And Michael Giacchino’s score feels like they brought Jerry Goldsmith back from the dead to score this episodic and grand feature. Michael nails every beat to a tea to the point it feels like the original score from the 1968 film with little to no enhancements for a modern audience film. In fact, everything about this movie feels like the lost “Planet of the Apes” sequel we never got. The aspect of apes living in a colony of their own as humans fight to keep out of the dark almost feels reminiscent of “Battle for the Planet of the Apes” and if not, a superior remake in a way that washes away the flaws of “Battle.”
While “Rise” felt like it was taking elements from “Conquest of the Planet of the Apes,” “Rise” also had the distinctive problem of placing little Easter eggs that felt like nods to the series but more distracting (most notable in “Rise” is the Statue of Liberty puzzel Ceaser plays with at one point and Tom Felton fouling up two iconic lines that are used there). On the other hand, “Dawn” not only takes these “Easter eggs” but also respect them. They are performed to the point it feels subtle and not forced and even unnoticed at times (like how the final shot reminded me of the ending to the unrated cut of Conquest or the underground tunnel looking vaguely like the one from Beneath the Planet of the Apes, or that Ceaser’s son is named Blue Eyes, the orangutan from the first movie is named Maurice, the fact that the first law they have is close to the one in Battle and the list goes on). Instead of feeling like moments that take fans of the original series out of the movie, they feel essential to the film and cleverly written.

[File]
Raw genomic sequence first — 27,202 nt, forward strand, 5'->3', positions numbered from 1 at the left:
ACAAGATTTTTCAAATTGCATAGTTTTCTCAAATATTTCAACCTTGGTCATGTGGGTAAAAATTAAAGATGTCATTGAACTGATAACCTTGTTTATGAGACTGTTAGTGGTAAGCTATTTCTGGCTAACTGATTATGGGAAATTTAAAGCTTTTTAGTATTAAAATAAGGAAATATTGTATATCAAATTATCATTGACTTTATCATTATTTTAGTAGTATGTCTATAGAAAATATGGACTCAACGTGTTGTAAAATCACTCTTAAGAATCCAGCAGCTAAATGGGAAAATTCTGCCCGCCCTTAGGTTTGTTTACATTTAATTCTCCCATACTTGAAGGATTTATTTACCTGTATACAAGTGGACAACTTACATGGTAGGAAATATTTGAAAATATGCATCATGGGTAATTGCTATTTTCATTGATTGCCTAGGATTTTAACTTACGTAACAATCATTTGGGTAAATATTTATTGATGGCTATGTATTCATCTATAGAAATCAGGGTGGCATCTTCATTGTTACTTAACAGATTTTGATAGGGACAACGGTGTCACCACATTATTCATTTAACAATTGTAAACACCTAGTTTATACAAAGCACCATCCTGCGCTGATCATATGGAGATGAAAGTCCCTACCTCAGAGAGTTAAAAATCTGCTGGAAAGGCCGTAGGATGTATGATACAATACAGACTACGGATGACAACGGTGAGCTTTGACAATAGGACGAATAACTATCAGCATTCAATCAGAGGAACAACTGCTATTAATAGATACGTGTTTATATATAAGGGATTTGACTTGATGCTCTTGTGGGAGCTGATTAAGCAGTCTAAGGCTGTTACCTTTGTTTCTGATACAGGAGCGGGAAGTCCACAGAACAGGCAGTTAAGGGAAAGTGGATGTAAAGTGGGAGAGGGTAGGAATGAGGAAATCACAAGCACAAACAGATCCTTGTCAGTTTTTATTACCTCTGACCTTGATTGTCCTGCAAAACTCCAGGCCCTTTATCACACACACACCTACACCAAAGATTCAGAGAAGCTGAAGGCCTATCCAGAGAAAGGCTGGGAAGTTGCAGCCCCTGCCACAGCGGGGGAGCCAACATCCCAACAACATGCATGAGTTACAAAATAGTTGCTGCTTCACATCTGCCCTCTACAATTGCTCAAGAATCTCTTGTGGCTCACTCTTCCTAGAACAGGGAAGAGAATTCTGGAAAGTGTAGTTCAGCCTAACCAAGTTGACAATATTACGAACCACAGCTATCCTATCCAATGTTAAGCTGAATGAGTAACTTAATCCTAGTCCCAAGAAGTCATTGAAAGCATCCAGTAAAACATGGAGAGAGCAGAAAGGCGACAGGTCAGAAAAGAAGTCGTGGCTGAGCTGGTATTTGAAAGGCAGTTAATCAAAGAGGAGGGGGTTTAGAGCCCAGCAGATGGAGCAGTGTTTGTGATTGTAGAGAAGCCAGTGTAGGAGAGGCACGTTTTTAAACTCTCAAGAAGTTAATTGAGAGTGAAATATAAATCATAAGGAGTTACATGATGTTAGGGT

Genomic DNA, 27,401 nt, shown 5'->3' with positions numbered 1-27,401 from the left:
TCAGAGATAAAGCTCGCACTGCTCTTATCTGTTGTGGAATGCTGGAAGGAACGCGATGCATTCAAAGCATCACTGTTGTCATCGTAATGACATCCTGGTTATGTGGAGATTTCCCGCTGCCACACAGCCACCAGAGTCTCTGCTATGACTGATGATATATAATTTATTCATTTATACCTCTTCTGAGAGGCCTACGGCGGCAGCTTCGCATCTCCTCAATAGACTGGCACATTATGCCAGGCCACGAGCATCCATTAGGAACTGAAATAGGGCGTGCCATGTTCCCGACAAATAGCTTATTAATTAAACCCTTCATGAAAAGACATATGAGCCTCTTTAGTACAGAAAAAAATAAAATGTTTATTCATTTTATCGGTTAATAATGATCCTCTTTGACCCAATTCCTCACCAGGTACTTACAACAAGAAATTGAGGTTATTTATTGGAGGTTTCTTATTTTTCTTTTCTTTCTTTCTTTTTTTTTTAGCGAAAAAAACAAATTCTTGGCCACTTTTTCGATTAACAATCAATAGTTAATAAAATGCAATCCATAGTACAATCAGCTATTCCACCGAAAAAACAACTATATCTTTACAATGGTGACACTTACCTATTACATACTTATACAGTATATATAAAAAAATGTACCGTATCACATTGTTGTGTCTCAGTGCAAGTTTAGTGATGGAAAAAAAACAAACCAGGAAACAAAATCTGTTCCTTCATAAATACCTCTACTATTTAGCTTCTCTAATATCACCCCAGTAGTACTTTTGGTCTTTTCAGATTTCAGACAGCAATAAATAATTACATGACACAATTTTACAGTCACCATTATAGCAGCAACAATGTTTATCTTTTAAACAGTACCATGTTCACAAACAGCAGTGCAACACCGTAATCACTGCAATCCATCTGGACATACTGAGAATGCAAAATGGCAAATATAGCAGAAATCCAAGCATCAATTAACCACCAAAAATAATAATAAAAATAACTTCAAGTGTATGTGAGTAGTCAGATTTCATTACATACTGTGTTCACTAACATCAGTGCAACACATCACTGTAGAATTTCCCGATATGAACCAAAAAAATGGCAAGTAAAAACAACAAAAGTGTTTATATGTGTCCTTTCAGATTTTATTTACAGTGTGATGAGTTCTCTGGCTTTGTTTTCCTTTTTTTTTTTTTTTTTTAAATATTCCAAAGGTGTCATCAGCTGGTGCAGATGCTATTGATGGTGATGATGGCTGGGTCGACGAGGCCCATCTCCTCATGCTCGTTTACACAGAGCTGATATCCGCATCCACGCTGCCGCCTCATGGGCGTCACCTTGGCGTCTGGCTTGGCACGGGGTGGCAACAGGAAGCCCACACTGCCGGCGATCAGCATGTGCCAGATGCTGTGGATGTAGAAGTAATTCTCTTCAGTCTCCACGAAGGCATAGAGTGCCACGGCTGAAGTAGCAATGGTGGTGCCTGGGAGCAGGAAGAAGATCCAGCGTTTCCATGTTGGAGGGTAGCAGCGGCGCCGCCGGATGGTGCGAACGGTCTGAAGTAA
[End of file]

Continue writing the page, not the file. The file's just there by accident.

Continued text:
Being an die-hard Apes fan, I can safely say this entry really brings it back to its roots. To compare, it reminds me a of scene from the fist movie when Charlton Heston’s character digs through some discovered artifacts from long ago to prove the connection between humans and apes. After rummaging through false teeth and eye glasses, he concludes he was a weak being. That scene alone sums up this movie. Its not trying to prove who is the better species but how frighteningly similar they can be. The franchise for years has been asking viewers to hold up a mirror to them and see how flawed we truly are. And this latest entry does that very well.
Posted on July 12, 2014, in In Theaters (Sort of) and tagged Andy Serkis, Dawn of the Planet of the Apes, Franchise, Motion Capture, Planet of the Apes, Reboot, Rise of the Planet of the Apes, Science Fiction, War, WETA Digital. Bookmark the permalink. Leave a comment.